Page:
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Texas LNG changes design of storage tanks, citing safety

The developer of the proposed 4-million-tonnes-per-annum Texas LNG project is changing the design of its LNG storage tanks to satisfy requests from federal safety regulators.

In a Feb. 13 filing with the Federal Energy Regulatory Commission, Texas LNG Brownsville LLC said it would now develop two roughly 7.4-MMcf LNG storage tanks to be full containment, instead of the previous single-containment design. A first phase of the Texas LNG plant has an expected LNG production of 2 mtpa at a target in-service date in 2023. A possible second phase could add another 2 mtpa around 2025. One storage tank would go with each phase.

The alteration comes days after the U.S. Department of Transportation's Pipeline and Hazardous Materials Safety Administration ordered Cheniere Energy Inc.'s Sabine Pass to remove from service two 3.4-Bcfe single-containment LNG storage tanks following the discovery of an LNG leak from one and a vapor leak from the other. Texas LNG had already been in communication with PHMSA about the possible design change for its LNG storage tanks.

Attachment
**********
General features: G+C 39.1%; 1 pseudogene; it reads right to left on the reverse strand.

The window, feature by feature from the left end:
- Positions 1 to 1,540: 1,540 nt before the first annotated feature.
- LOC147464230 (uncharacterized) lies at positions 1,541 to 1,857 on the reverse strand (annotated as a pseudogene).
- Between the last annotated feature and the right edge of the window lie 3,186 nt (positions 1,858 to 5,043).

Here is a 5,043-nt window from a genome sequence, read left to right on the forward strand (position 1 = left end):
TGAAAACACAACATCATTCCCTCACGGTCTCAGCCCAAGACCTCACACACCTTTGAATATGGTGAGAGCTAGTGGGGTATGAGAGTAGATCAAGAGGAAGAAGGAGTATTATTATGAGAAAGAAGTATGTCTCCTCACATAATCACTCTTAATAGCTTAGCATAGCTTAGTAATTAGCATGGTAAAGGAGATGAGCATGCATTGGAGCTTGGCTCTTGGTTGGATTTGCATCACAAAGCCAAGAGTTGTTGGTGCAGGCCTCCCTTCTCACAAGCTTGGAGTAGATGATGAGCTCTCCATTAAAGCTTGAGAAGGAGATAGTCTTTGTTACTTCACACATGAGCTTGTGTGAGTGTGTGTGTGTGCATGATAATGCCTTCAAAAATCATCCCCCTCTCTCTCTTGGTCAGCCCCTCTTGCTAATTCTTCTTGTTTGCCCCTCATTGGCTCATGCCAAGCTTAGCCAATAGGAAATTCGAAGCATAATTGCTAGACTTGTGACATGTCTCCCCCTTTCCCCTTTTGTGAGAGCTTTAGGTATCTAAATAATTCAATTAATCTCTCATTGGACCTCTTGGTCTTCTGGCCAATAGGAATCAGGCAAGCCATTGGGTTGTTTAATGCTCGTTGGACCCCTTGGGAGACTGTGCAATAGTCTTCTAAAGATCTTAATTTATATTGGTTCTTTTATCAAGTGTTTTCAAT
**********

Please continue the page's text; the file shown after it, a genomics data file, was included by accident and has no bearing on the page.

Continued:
Texas LNG COO Langtry Meyer said the company had nothing to add beyond its FERC filing. In the document, Texas LNG told FERC, "The change from single containment LNG storage tanks to full containment LNG storage tanks reduces the thermal radiation resulting from a pool fire in the unlikely event that the 9% nickel steel primary container fails." (FERC docket CP16-116)

In the switch to full containment, both tanks will be surrounded with a reinforced outer tank. The inner and outer tanks are designed to be capable of independently containing the LNG stored in the unit.

Venture Global Calcasieu Pass LLC has also altered its storage tank design in response to PHMSA concerns. The developer in September 2017 told FERC that it would return to a full-containment design that had been part of earlier versions of its project proposal before it briefly switched to a single-containment tank.